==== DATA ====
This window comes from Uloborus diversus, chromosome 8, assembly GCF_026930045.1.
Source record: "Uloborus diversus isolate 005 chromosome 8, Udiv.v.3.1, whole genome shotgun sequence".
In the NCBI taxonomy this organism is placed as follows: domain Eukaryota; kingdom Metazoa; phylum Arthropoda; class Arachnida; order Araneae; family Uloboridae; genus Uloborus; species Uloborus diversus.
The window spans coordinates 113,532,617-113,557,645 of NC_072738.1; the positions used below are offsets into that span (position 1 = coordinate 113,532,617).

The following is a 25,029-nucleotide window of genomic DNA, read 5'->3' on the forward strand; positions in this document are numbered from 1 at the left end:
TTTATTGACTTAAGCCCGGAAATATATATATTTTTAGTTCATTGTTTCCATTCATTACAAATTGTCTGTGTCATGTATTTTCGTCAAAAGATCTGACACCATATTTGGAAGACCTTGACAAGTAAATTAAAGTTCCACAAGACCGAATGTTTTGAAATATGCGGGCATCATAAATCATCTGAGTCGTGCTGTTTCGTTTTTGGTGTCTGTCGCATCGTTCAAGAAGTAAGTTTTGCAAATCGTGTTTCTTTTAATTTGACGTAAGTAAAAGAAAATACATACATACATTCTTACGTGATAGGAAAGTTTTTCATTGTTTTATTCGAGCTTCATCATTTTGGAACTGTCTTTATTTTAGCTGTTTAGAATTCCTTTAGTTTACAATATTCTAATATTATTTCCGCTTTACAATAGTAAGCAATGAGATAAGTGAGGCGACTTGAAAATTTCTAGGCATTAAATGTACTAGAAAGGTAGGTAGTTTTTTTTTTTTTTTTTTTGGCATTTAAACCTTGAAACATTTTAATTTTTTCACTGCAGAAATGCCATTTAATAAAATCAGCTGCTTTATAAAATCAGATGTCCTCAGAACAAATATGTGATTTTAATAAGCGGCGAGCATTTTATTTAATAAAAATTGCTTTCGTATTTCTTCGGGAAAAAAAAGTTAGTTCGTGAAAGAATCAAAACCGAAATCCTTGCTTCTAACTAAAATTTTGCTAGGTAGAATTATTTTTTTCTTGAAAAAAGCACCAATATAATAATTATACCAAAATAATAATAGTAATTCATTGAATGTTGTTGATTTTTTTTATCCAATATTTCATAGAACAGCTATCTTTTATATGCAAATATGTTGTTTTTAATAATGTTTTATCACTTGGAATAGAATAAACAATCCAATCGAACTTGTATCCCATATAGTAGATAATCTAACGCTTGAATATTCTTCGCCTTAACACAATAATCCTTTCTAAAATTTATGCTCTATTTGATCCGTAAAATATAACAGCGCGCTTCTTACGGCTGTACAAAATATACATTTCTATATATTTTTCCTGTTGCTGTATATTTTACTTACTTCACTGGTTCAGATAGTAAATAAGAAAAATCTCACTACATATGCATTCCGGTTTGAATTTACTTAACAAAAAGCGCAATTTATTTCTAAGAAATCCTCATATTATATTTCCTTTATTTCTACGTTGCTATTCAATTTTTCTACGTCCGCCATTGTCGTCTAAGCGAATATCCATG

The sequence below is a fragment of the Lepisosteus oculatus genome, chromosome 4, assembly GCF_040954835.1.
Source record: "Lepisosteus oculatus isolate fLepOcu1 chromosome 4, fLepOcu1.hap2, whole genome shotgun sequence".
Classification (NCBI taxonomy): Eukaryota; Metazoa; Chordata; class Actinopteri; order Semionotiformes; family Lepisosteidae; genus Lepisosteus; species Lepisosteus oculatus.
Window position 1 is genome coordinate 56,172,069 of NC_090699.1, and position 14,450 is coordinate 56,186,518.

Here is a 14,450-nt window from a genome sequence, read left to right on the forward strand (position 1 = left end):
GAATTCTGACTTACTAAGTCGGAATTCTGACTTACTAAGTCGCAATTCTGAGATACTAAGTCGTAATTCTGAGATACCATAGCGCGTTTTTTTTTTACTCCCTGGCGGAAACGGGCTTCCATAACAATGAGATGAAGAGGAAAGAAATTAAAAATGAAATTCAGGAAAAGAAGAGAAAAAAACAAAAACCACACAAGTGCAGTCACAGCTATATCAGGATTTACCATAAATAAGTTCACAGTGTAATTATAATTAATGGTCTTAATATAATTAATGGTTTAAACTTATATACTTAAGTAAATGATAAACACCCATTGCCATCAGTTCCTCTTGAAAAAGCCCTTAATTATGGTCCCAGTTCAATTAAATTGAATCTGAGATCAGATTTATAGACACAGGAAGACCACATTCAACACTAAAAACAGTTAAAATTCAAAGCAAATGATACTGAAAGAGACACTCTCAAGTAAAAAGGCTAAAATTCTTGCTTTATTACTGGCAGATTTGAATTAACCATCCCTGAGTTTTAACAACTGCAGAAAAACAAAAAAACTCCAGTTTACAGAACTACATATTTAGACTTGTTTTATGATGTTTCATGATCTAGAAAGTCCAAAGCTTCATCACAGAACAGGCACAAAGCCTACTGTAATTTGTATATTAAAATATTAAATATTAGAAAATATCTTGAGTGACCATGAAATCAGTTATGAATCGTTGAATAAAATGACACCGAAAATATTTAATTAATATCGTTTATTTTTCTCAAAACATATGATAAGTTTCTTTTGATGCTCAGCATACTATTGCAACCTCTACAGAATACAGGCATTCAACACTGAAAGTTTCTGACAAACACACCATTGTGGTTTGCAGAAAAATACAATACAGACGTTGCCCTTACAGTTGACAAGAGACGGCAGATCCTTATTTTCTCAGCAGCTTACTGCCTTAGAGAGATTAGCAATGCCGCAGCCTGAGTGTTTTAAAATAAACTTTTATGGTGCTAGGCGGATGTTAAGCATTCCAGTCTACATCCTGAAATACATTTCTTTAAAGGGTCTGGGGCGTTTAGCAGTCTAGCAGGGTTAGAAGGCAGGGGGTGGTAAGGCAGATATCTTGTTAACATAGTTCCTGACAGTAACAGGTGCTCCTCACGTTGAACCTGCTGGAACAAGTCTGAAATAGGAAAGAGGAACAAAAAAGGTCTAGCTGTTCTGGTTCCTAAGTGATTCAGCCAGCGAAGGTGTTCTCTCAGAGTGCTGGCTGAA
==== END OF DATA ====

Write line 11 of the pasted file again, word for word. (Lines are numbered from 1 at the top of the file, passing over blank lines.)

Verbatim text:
Here is a 14,450-nt window from a genome sequence, read left to right on the forward strand (position 1 = left end):